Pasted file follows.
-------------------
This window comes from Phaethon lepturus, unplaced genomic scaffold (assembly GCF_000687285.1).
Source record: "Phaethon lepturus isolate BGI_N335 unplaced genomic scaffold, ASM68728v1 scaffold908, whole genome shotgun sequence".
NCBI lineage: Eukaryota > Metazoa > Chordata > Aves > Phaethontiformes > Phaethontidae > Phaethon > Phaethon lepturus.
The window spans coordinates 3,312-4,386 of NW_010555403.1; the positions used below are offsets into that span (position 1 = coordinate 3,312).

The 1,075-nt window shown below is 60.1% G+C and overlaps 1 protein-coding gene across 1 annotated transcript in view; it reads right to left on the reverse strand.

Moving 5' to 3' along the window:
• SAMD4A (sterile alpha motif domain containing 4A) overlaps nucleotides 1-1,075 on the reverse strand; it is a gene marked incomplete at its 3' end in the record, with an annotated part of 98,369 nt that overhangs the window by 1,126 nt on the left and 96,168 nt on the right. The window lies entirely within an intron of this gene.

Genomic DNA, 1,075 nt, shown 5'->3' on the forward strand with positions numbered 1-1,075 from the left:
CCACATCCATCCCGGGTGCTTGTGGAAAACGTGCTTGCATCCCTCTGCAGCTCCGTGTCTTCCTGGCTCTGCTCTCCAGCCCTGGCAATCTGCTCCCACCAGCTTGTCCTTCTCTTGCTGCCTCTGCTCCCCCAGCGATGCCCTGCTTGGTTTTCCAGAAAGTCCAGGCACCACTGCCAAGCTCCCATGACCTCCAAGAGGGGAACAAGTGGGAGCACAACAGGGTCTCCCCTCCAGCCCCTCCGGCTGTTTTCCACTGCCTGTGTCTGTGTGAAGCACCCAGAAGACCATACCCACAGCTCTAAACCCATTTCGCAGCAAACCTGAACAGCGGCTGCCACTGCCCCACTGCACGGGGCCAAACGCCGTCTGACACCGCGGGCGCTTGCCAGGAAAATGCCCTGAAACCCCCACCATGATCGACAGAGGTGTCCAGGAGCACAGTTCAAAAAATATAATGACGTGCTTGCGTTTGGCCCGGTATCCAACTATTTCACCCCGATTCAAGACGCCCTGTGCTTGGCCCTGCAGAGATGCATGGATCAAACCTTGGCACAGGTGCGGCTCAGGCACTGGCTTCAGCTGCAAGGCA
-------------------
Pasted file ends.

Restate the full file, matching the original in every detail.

This window comes from Phaethon lepturus, unplaced genomic scaffold (assembly GCF_000687285.1).
Source record: "Phaethon lepturus isolate BGI_N335 unplaced genomic scaffold, ASM68728v1 scaffold908, whole genome shotgun sequence".
NCBI lineage: Eukaryota > Metazoa > Chordata > Aves > Phaethontiformes > Phaethontidae > Phaethon > Phaethon lepturus.
The window spans coordinates 3,312-4,386 of NW_010555403.1; the positions used below are offsets into that span (position 1 = coordinate 3,312).

The 1,075-nt window shown below is 60.1% G+C and overlaps 1 protein-coding gene across 1 annotated transcript in view; it reads right to left on the reverse strand.

Moving 5' to 3' along the window:
• SAMD4A (sterile alpha motif domain containing 4A) overlaps nucleotides 1-1,075 on the reverse strand; it is a gene marked incomplete at its 3' end in the record, with an annotated part of 98,369 nt that overhangs the window by 1,126 nt on the left and 96,168 nt on the right. The window lies entirely within an intron of this gene.

Genomic DNA, 1,075 nt, shown 5'->3' on the forward strand with positions numbered 1-1,075 from the left:
CCACATCCATCCCGGGTGCTTGTGGAAAACGTGCTTGCATCCCTCTGCAGCTCCGTGTCTTCCTGGCTCTGCTCTCCAGCCCTGGCAATCTGCTCCCACCAGCTTGTCCTTCTCTTGCTGCCTCTGCTCCCCCAGCGATGCCCTGCTTGGTTTTCCAGAAAGTCCAGGCACCACTGCCAAGCTCCCATGACCTCCAAGAGGGGAACAAGTGGGAGCACAACAGGGTCTCCCCTCCAGCCCCTCCGGCTGTTTTCCACTGCCTGTGTCTGTGTGAAGCACCCAGAAGACCATACCCACAGCTCTAAACCCATTTCGCAGCAAACCTGAACAGCGGCTGCCACTGCCCCACTGCACGGGGCCAAACGCCGTCTGACACCGCGGGCGCTTGCCAGGAAAATGCCCTGAAACCCCCACCATGATCGACAGAGGTGTCCAGGAGCACAGTTCAAAAAATATAATGACGTGCTTGCGTTTGGCCCGGTATCCAACTATTTCACCCCGATTCAAGACGCCCTGTGCTTGGCCCTGCAGAGATGCATGGATCAAACCTTGGCACAGGTGCGGCTCAGGCACTGGCTTCAGCTGCAAGGCA